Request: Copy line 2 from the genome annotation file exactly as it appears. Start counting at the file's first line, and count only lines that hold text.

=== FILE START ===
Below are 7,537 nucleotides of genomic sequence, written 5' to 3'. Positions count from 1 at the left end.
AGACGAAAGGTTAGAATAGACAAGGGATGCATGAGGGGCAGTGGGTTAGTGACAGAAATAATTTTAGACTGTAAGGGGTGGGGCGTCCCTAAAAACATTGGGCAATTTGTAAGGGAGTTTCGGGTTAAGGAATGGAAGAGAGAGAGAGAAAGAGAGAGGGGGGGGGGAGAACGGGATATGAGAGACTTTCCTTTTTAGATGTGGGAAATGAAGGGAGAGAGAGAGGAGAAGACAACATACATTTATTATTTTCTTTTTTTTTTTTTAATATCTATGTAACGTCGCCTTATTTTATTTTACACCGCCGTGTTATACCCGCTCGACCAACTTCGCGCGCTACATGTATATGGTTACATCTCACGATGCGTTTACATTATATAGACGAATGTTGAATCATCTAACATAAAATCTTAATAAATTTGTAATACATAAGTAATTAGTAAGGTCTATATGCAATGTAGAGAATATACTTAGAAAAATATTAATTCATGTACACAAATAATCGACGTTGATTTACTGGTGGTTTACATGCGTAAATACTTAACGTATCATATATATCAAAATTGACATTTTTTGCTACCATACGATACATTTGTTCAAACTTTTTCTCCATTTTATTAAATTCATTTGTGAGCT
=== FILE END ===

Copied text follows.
AGACGAAAGGTTAGAATAGACAAGGGATGCATGAGGGGCAGTGGGTTAGTGACAGAAATAATTTTAGACTGTAAGGGGTGGGGCGTCCCTAAAAACATTGGGCAATTTGTAAGGGAGTTTCGGGTTAAGGAATGGAAGAGAGAGAGAGAAAGAGAGAGGGGGGGGGGAGAACGGGATATGAGAGACTTTCCTTTTTAGATGTGGGAAATGAAGGGAGAGAGAGAGGAGAAGACAACATACATTTATTATTTTCTTTTTTTTTTTTTAATATCTATGTAACGTCGCCTTATTTTATTTTACACCGCCGTGTTATACCCGCTCGACCAACTTCGCGCGCTACATGTATATGGTTACATCTCACGATGCGTTTACATTATATAGACGAATGTTGAATCATCTAACATAAAATCTTAATAAATTTGTAATACATAAGTAATTAGTAAGGTCTATATGCAATGTAGAGAATATACTTAGAAAAATATTAATTCATGTACACAAATAATCGACGTTGATTTACTGGTGGTTTACATGCGTAAATACTTAACGTATCATATATATCAAAATTGACATTTTTTGCTACCATACGATACATTTGTTCAAACTTTTTCTCCATTTTATTAAATTCATTTGTGAGCT